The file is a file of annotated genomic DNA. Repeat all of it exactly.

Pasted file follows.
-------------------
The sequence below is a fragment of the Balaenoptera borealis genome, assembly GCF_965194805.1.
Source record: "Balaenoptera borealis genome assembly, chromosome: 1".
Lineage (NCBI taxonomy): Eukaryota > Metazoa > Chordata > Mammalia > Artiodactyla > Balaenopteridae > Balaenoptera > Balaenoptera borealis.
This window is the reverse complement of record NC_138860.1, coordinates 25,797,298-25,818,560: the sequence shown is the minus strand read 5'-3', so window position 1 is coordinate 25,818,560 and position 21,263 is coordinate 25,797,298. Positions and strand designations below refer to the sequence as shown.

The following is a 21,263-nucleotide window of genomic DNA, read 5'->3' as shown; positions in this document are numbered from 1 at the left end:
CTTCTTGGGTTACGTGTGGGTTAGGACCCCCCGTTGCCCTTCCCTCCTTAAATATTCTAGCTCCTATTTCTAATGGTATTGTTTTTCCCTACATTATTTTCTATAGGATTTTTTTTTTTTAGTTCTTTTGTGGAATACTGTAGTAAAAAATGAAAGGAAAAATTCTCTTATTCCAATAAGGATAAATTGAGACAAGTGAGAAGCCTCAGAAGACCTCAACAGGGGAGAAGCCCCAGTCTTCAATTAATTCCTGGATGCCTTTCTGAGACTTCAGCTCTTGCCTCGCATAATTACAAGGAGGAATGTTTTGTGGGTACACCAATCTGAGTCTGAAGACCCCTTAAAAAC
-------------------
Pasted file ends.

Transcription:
The sequence below is a fragment of the Balaenoptera borealis genome, assembly GCF_965194805.1.
Source record: "Balaenoptera borealis genome assembly, chromosome: 1".
Lineage (NCBI taxonomy): Eukaryota > Metazoa > Chordata > Mammalia > Artiodactyla > Balaenopteridae > Balaenoptera > Balaenoptera borealis.
This window is the reverse complement of record NC_138860.1, coordinates 25,797,298-25,818,560: the sequence shown is the minus strand read 5'-3', so window position 1 is coordinate 25,818,560 and position 21,263 is coordinate 25,797,298. Positions and strand designations below refer to the sequence as shown.

The following is a 21,263-nucleotide window of genomic DNA, read 5'->3' as shown; positions in this document are numbered from 1 at the left end:
CTTCTTGGGTTACGTGTGGGTTAGGACCCCCCGTTGCCCTTCCCTCCTTAAATATTCTAGCTCCTATTTCTAATGGTATTGTTTTTCCCTACATTATTTTCTATAGGATTTTTTTTTTTTAGTTCTTTTGTGGAATACTGTAGTAAAAAATGAAAGGAAAAATTCTCTTATTCCAATAAGGATAAATTGAGACAAGTGAGAAGCCTCAGAAGACCTCAACAGGGGAGAAGCCCCAGTCTTCAATTAATTCCTGGATGCCTTTCTGAGACTTCAGCTCTTGCCTCGCATAATTACAAGGAGGAATGTTTTGTGGGTACACCAATCTGAGTCTGAAGACCCCTTAAAAAC